HR Policy Global members discussed new employment policy developments in Ontario, including the right to disconnect, prohibition of non-compete provisions, legal status of gig workers, and electronic monitoring of workers.
Some of the changes might preview federal policy changes in Canada. Global members can review the recording here.
Employees’ right to disconnect: Last year, the Ontario government passed the Working for Workers Act, which requires employers to implement a written policy on disconnecting from work by June 2, 2022. However, while the new law creates an obligation for an employer to communicate when employees should expect to work, it does not prohibit employers from requiring employees to be on-call. The change follows the European trend to limit employer expectations regarding employee availability during non-core business hours.
Non-compete agreements: The same Act in Ontario also prohibits employers from entering noncompete agreements. The changes effectively create a statutory ban for almost all such provisions with exemptions for “chief executive” positions and non-competes made in the context of mergers and acquisitions, retroactive to October 25, 2021. The new amendments mirror a recent trend in some U.S. states to limit the use of non-compete provisions. Mr. Cohen-Lyons advised Ontario employers not to include non-competes going forward unless they clearly fall within one of the exemptions.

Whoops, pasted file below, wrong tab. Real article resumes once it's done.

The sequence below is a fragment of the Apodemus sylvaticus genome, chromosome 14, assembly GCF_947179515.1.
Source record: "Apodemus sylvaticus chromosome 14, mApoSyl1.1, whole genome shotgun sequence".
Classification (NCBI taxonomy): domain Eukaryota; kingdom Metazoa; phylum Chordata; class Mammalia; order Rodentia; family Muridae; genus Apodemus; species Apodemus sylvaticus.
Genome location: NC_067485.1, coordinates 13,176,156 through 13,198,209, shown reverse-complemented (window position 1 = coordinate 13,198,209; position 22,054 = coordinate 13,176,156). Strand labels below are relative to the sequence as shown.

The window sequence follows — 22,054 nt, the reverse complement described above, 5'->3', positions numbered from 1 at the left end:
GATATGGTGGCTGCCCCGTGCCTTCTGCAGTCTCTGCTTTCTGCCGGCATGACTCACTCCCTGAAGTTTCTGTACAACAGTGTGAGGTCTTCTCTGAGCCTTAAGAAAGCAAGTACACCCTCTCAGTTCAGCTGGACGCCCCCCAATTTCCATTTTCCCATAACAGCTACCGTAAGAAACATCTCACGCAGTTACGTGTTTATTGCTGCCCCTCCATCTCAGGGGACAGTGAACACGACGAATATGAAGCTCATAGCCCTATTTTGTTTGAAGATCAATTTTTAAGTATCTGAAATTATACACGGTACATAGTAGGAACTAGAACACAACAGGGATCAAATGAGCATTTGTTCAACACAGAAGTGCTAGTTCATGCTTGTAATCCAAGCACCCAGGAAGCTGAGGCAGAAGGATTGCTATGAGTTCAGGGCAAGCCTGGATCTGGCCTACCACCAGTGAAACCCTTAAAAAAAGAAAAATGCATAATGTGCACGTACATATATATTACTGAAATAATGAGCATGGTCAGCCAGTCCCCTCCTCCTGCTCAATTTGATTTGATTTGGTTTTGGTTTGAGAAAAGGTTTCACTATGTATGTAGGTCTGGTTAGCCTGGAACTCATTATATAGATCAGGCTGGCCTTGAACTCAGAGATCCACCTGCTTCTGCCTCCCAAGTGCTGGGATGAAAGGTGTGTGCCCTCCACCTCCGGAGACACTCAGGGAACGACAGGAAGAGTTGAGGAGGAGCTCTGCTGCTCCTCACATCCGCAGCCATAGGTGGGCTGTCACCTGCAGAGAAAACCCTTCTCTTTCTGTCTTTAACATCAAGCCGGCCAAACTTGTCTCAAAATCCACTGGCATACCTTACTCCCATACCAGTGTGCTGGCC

Electronic monitoring: In February, a bill was introduced in Ontario requiring employers to tell their workers if and how they are being monitored electronically. If passed, employers will have to implement a policy regarding how employees’ use of computers, cell phones, GPS systems, and other electronic devices is being tracked. The law is intended to protect privacy and improve transparency. However, there is no detail on consequences of noncompliance or if employees can refuse certain monitoring. A similar law was passed in New York requiring employee notice of electronic monitoring.
New developments on gig workers: Ms. Davies shared that, based on a recent agreement between Uber and UFCW to offer employee-like benefits to contractors who work as ride-hail and food delivery drivers and other court decisions, we will likely see more classification of gig workers as dependent contractors rather than independent contractors in Canada.